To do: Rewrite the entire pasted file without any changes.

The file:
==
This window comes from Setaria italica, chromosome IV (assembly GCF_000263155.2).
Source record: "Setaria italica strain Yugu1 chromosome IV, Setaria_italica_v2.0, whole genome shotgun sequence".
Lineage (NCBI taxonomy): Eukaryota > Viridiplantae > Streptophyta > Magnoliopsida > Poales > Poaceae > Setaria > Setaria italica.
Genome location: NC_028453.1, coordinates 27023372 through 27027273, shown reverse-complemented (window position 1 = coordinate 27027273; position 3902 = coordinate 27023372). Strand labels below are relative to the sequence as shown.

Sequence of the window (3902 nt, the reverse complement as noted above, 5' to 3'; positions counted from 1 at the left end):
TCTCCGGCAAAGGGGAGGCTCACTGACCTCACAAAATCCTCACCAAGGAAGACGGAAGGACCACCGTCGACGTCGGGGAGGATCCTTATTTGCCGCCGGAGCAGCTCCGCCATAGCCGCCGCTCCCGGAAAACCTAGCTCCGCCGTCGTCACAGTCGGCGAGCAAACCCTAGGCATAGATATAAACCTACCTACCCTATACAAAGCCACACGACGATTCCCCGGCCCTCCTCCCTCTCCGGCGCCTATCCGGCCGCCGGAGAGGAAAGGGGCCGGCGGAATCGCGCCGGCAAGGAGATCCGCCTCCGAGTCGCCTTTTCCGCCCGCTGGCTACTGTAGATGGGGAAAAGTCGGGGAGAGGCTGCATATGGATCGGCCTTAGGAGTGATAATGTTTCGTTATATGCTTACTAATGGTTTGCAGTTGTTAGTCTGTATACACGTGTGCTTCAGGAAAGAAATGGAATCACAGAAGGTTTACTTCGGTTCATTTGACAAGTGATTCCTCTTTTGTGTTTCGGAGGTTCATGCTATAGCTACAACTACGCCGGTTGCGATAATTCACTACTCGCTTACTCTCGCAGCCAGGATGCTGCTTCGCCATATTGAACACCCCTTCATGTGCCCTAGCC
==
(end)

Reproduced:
This window comes from Setaria italica, chromosome IV (assembly GCF_000263155.2).
Source record: "Setaria italica strain Yugu1 chromosome IV, Setaria_italica_v2.0, whole genome shotgun sequence".
Lineage (NCBI taxonomy): Eukaryota > Viridiplantae > Streptophyta > Magnoliopsida > Poales > Poaceae > Setaria > Setaria italica.
Genome location: NC_028453.1, coordinates 27023372 through 27027273, shown reverse-complemented (window position 1 = coordinate 27027273; position 3902 = coordinate 27023372). Strand labels below are relative to the sequence as shown.

Sequence of the window (3902 nt, the reverse complement as noted above, 5' to 3'; positions counted from 1 at the left end):
TCTCCGGCAAAGGGGAGGCTCACTGACCTCACAAAATCCTCACCAAGGAAGACGGAAGGACCACCGTCGACGTCGGGGAGGATCCTTATTTGCCGCCGGAGCAGCTCCGCCATAGCCGCCGCTCCCGGAAAACCTAGCTCCGCCGTCGTCACAGTCGGCGAGCAAACCCTAGGCATAGATATAAACCTACCTACCCTATACAAAGCCACACGACGATTCCCCGGCCCTCCTCCCTCTCCGGCGCCTATCCGGCCGCCGGAGAGGAAAGGGGCCGGCGGAATCGCGCCGGCAAGGAGATCCGCCTCCGAGTCGCCTTTTCCGCCCGCTGGCTACTGTAGATGGGGAAAAGTCGGGGAGAGGCTGCATATGGATCGGCCTTAGGAGTGATAATGTTTCGTTATATGCTTACTAATGGTTTGCAGTTGTTAGTCTGTATACACGTGTGCTTCAGGAAAGAAATGGAATCACAGAAGGTTTACTTCGGTTCATTTGACAAGTGATTCCTCTTTTGTGTTTCGGAGGTTCATGCTATAGCTACAACTACGCCGGTTGCGATAATTCACTACTCGCTTACTCTCGCAGCCAGGATGCTGCTTCGCCATATTGAACACCCCTTCATGTGCCCTAGCC